A third summit would follow on Trump's historic breakthrough last year, when he met Kim in Singapore, and a follow-up this February in Hanoi that ended without progress in getting North Korea to give up nuclear weapons.
Both Trump and Moon are heavily invested in bringing North Korea out of the cold.
But the unsuccessful summit in Vietnam was a setback for the two allies that has yet to be resolved.
At the White House, Trump insisted that a peaceful resolution of the North Korea standoff remains within reach, and that he continues to place considerable hope in his personal brand of diplomacy.
"I enjoy the summits, I enjoy being with the chairman," he said.
Kim is "a person I've gotten to know very well, and respect and hopefully, and I really believe over a period of time, a lot of tremendous things will happen. I think North Korea has a tremendous potential," Trump said.
The Vietnam summit ended without Trump being able to extract major concessions from Kim on the country's nuclear arsenal or Kim getting the reduction he wanted in heavy economic sanctions brought to pressure him into cooperating.
Despite the sanctions, Trump said Thursday that he supports unspecified South Korean moves to bring humanitarian relief.
"We are discussing certain humanitarian things right now. I'm OK with that, to be honest," he said.
Although the broader sanctions should "remain in place," he said he opposes any further tightening and noted that he had stopped planned new measures.
There was "the option of significantly increasing them..., but I didn't want to do that," he said.
Trump has emerged as an unlikely peacemaker in the Korean peninsula, reversing his initially bellicose approach with a determined effort to put Washington and Pyongyang on a historic path to reconciliation.
But the Hanoi meeting was a letdown. The two leaders cut their talks short, skipping a scheduled final lunch and the expected issuing of a joint statement.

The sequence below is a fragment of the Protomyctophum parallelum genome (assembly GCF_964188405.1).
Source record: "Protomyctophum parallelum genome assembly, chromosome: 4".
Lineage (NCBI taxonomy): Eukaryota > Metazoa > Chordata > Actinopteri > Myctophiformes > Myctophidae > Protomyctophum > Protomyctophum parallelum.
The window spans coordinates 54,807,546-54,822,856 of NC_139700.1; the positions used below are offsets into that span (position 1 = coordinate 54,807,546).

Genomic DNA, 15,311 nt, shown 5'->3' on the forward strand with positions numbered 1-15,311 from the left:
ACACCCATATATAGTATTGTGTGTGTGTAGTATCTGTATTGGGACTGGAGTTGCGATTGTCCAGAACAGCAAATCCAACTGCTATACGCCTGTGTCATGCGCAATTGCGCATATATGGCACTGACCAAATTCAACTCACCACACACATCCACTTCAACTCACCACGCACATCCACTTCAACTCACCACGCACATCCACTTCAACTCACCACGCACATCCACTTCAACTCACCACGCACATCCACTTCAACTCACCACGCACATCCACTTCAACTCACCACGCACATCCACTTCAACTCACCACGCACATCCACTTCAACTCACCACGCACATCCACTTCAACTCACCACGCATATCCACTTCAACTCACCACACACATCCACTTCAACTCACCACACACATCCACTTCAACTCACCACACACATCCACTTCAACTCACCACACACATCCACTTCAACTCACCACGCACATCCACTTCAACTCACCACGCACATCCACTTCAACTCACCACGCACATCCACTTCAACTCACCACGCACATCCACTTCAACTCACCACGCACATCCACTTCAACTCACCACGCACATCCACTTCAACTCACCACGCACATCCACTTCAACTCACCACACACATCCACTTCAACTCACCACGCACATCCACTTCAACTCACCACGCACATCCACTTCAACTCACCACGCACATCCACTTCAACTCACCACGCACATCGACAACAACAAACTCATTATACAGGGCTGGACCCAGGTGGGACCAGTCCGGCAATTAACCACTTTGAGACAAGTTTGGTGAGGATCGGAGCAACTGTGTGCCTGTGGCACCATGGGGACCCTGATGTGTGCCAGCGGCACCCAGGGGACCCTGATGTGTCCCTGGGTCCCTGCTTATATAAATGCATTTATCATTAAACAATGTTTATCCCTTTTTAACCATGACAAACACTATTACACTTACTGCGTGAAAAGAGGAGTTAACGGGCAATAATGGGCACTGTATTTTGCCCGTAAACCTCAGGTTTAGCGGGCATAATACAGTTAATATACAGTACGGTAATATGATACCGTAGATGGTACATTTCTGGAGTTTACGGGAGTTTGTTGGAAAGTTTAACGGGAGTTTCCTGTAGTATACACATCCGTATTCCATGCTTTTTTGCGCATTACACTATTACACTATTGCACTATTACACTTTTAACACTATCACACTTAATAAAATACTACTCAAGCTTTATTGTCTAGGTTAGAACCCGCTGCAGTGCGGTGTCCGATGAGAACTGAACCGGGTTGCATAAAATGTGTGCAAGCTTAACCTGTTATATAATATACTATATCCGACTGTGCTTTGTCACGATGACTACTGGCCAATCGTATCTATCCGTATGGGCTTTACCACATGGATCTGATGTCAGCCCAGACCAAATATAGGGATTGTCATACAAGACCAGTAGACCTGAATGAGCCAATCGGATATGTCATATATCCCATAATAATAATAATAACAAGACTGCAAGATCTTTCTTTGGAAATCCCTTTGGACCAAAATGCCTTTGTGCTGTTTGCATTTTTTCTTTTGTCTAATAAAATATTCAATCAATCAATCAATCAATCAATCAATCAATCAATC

In Washington, that outcome brought Trump praise from Republican legislators who'd worried he would give too much away in pursuit of big headlines.
Trump continues to face criticism that he is out of his depth in talks with Kim, and that sitting down with the dictator has yet to bring much benefit.
But he insists that while he retains an unusually good personal relationship with Kim, he will maintain a tough negotiating line.
"Sometimes, you have to walk," Trump said, slipping into his real estate dealer's lingo, after the Hanoi meeting.
For Moon, the aftermath has been even more complicated.
He has staked his presidency on engagement with isolated North Korea, pushing for a resumption of South Korean tourism to the North's Mount Kumgang and operations at the Kaesong Industrial Complex, where companies from the South used to be staffed by workers from the North.
But Moon's plan to unveil details of such projects on March 1, right after the Hanoi summit, was scrapped and he is under pressure from opponents on the right. One lawmaker branded him the North Korean's "top spokesman."
Kim himself has used the impasse to speak out against international sanctions and warn in colorful, defiant terms that his country will not bow to pressure.
The state-led economy will "deal a telling blow to the hostile forces who go with bloodshot eyes miscalculating that sanctions can bring the DPRK to its knees," a state media report quoted him as saying on Thursday, using the acronym for the North's official name.
Shortly after the Hanoi summit, a series of satellite images emerged suggesting increased activity at the North's Sohae rocket site, triggering international alarm that the nuclear-armed state might be preparing a long-range or space launch.
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